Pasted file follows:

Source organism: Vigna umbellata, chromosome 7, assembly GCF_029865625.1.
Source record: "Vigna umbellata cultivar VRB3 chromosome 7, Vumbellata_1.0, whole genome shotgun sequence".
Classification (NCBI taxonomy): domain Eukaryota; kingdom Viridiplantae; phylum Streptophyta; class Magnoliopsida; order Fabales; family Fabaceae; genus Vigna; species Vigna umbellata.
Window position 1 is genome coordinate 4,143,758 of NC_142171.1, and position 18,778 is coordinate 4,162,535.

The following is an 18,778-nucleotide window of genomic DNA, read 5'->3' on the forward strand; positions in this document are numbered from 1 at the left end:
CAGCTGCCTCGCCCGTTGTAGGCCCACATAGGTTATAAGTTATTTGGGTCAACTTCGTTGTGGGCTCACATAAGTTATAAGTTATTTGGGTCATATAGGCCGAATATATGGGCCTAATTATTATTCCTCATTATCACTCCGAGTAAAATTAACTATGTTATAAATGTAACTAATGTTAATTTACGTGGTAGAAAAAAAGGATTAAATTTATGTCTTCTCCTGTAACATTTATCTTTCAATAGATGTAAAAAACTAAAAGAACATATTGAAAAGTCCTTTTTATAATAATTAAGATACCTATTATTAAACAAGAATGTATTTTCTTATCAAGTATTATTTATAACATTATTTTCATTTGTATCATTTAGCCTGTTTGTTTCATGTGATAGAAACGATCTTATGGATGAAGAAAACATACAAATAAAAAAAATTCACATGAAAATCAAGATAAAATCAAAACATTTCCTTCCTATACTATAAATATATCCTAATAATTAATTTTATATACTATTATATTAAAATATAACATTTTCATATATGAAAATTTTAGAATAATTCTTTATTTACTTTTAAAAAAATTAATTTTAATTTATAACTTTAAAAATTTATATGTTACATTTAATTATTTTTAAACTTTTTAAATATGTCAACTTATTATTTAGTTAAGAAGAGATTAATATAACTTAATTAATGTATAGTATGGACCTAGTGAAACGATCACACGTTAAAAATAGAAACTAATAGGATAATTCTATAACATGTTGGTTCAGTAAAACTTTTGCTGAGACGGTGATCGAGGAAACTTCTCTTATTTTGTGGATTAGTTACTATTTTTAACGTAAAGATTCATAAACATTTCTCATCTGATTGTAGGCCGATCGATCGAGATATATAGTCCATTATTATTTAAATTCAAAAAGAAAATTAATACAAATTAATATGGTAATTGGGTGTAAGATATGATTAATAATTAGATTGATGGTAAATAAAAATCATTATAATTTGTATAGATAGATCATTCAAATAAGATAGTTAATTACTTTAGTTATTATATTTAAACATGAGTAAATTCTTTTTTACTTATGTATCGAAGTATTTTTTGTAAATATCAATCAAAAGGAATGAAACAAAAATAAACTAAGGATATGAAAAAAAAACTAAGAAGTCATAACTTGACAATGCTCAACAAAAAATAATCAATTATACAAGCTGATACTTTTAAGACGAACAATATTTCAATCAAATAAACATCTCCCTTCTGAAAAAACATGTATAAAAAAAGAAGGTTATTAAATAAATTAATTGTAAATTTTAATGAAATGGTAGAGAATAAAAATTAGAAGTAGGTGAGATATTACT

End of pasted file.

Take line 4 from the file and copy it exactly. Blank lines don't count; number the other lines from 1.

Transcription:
Window position 1 is genome coordinate 4,143,758 of NC_142171.1, and position 18,778 is coordinate 4,162,535.